The clinical trials with the objective of determining the MTD are designed as dose-escalation studies with patients enrolled into the low dose group and then gradually into the high dose group. The patients who are enrolled under the same dose level below to the same dose cohort. The determination of the MTD relies on the identification of the dose-limiting toxicities (DLTs). Prior to escalating the dose cohort, the safety and tolerability in the previous cohort will be assessed and evaluated. 

According to NCI, DLTs are defined as side effects of a drug or other treatment that are serious enough to prevent an increase in dose or level of that treatment. In early-phase clinical trials, DTLs are defined so that the escalation of the dose cohort to the higher dose level can be determined based on the observed # of DTLs, which are subsequently used to determine the maximum tolerable dose (MTD). 

The dose-escalation study for determining the MTD is the most common first-in-human study design in oncology studies. The DTLs are usually defined as grade 3 or above drug-related adverse events defined by the common toxicity criteria for AEs (CTCAE) maintained by the National Cancer Institute (NCI).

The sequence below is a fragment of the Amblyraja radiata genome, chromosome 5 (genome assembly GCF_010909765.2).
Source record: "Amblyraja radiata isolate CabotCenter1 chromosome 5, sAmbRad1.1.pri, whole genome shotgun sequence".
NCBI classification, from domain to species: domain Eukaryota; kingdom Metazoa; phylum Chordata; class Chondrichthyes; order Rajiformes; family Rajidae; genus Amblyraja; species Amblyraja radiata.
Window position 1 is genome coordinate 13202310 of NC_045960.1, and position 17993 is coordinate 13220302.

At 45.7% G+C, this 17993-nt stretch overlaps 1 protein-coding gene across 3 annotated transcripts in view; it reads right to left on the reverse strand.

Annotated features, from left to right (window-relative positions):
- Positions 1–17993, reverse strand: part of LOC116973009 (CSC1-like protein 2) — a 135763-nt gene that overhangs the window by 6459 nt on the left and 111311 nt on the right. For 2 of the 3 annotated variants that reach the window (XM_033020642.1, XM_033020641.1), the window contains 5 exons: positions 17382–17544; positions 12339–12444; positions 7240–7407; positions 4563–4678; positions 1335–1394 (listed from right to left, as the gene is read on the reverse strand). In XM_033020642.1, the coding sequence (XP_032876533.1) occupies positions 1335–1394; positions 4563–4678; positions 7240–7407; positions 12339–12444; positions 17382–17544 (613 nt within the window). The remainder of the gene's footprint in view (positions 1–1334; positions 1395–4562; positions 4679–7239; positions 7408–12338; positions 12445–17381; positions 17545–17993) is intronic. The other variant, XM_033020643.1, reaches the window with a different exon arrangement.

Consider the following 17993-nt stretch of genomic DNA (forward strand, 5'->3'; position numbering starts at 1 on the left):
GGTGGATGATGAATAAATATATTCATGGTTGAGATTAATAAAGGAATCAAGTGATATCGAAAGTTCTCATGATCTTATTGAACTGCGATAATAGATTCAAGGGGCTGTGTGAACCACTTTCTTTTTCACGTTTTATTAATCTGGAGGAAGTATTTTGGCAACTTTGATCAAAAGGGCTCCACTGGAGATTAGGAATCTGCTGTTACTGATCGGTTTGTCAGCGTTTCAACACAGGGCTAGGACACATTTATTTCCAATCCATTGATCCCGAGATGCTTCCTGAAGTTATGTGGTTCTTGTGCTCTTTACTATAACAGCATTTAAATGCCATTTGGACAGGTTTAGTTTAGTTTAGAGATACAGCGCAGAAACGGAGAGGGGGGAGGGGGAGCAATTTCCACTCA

In non-oncology studies, the CTCAE criteria can still be used to define DTLs. But we also see some non-oncology studies with the customer-defined DLTs criteria.

Here are some examples of how the DTLs are described in oncology clinical trials with MTD as the purpose.  

A Multicenter Phase I Gene Therapy Clinical Trial Involving Intraperitoneal Administration of E1A-Lipid Complex in Patients with Recurrent Epithelial Ovarian Cancer Overexpressing HER-2/neu Oncogene

Toxicity during therapy was categorized as unrelated to, probably, possibly, or definitely related to E1A lipid complex. The dose-limiting toxicity was defined as the highest dose at which at least 2 of the 6 patients experienced National Cancer Institute Common Toxicity Criteria grade 3 or 4 drug-related toxicity during the course of therapy. Maximum tolerated dose was defined at one dose level below dose-limiting toxicity

Intra-arterial administration of a replication-selective adenovirus (dl1520) in patients with colorectal carcinoma metastatic to the liver: a phase I trial